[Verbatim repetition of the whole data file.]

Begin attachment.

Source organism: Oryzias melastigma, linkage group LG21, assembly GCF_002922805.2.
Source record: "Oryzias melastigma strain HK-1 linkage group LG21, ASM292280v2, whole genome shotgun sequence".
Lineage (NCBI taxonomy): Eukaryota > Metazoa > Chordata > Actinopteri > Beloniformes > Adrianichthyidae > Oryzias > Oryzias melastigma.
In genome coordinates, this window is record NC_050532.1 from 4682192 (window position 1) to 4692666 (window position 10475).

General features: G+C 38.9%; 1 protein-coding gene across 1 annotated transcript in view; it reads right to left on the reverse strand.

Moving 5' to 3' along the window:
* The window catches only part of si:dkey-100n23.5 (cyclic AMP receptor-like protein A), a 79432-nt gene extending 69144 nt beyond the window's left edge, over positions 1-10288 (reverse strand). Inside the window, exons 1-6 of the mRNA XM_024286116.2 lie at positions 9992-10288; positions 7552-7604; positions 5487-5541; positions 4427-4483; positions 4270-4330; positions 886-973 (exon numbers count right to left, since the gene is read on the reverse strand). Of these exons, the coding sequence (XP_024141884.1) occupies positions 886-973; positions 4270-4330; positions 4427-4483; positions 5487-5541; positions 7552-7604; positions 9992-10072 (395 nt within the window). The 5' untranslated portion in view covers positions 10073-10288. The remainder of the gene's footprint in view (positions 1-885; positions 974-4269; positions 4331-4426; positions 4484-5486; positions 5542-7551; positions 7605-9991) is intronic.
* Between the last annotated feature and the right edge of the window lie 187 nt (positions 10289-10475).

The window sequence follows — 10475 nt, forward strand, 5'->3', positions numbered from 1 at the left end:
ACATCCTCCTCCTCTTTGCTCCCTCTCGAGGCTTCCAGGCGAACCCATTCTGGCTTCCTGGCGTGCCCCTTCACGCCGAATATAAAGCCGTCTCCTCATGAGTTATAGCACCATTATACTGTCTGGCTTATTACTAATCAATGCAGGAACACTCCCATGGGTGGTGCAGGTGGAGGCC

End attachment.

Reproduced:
Source organism: Oryzias melastigma, linkage group LG21, assembly GCF_002922805.2.
Source record: "Oryzias melastigma strain HK-1 linkage group LG21, ASM292280v2, whole genome shotgun sequence".
Lineage (NCBI taxonomy): Eukaryota > Metazoa > Chordata > Actinopteri > Beloniformes > Adrianichthyidae > Oryzias > Oryzias melastigma.
In genome coordinates, this window is record NC_050532.1 from 4682192 (window position 1) to 4692666 (window position 10475).

General features: G+C 38.9%; 1 protein-coding gene across 1 annotated transcript in view; it reads right to left on the reverse strand.

Moving 5' to 3' along the window:
* The window catches only part of si:dkey-100n23.5 (cyclic AMP receptor-like protein A), a 79432-nt gene extending 69144 nt beyond the window's left edge, over positions 1-10288 (reverse strand). Inside the window, exons 1-6 of the mRNA XM_024286116.2 lie at positions 9992-10288; positions 7552-7604; positions 5487-5541; positions 4427-4483; positions 4270-4330; positions 886-973 (exon numbers count right to left, since the gene is read on the reverse strand). Of these exons, the coding sequence (XP_024141884.1) occupies positions 886-973; positions 4270-4330; positions 4427-4483; positions 5487-5541; positions 7552-7604; positions 9992-10072 (395 nt within the window). The 5' untranslated portion in view covers positions 10073-10288. The remainder of the gene's footprint in view (positions 1-885; positions 974-4269; positions 4331-4426; positions 4484-5486; positions 5542-7551; positions 7605-9991) is intronic.
* Between the last annotated feature and the right edge of the window lie 187 nt (positions 10289-10475).

The window sequence follows — 10475 nt, forward strand, 5'->3', positions numbered from 1 at the left end:
ACATCCTCCTCCTCTTTGCTCCCTCTCGAGGCTTCCAGGCGAACCCATTCTGGCTTCCTGGCGTGCCCCTTCACGCCGAATATAAAGCCGTCTCCTCATGAGTTATAGCACCATTATACTGTCTGGCTTATTACTAATCAATGCAGGAACACTCCCATGGGTGGTGCAGGTGGAGGCC